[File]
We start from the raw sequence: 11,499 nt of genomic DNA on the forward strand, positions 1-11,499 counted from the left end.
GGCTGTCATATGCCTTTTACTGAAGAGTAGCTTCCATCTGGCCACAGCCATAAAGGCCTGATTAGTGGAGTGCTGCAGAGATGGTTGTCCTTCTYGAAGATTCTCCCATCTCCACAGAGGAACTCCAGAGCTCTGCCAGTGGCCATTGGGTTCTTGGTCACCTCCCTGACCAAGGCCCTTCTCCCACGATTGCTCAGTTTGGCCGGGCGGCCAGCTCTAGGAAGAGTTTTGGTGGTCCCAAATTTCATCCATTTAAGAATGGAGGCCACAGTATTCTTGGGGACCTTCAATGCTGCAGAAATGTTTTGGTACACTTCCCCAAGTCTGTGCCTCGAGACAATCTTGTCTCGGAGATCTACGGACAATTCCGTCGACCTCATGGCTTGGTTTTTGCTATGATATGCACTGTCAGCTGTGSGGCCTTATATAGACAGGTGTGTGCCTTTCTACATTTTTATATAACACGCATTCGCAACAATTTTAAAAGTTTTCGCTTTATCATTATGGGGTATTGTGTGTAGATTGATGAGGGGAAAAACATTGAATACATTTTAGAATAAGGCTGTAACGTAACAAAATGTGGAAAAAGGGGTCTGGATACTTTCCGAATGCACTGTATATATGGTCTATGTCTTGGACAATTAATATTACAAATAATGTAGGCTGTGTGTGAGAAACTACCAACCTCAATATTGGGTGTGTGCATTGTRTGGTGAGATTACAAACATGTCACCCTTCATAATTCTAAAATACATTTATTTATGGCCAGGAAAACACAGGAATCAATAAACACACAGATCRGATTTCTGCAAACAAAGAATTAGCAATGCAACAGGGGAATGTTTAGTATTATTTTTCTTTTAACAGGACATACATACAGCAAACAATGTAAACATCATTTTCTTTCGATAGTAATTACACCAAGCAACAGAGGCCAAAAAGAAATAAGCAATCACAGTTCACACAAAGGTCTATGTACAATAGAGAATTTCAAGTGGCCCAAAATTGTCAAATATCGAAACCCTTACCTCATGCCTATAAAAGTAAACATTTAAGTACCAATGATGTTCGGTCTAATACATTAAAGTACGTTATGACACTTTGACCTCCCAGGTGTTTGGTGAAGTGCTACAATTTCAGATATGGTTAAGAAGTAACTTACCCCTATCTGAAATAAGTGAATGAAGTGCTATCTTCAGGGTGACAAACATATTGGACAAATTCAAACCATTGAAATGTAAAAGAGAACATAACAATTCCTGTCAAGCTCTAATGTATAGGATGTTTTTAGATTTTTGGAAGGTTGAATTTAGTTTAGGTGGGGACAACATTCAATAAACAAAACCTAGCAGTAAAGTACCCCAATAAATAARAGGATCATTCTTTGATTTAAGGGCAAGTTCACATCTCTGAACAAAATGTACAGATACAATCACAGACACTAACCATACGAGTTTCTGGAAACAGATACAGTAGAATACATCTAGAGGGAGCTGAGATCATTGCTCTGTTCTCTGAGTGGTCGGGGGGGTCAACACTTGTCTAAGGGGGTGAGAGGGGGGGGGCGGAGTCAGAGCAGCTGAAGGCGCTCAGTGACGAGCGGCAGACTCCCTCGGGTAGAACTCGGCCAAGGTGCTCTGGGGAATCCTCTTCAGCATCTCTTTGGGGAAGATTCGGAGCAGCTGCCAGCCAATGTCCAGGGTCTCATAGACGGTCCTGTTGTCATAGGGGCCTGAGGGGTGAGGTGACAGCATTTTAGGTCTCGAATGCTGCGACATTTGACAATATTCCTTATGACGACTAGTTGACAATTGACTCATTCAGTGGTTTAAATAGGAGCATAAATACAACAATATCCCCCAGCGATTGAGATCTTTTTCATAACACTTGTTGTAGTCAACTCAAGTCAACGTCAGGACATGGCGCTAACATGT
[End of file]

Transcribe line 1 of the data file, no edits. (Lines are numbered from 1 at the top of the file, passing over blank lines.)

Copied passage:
We start from the raw sequence: 11,499 nt of genomic DNA on the forward strand, positions 1-11,499 counted from the left end.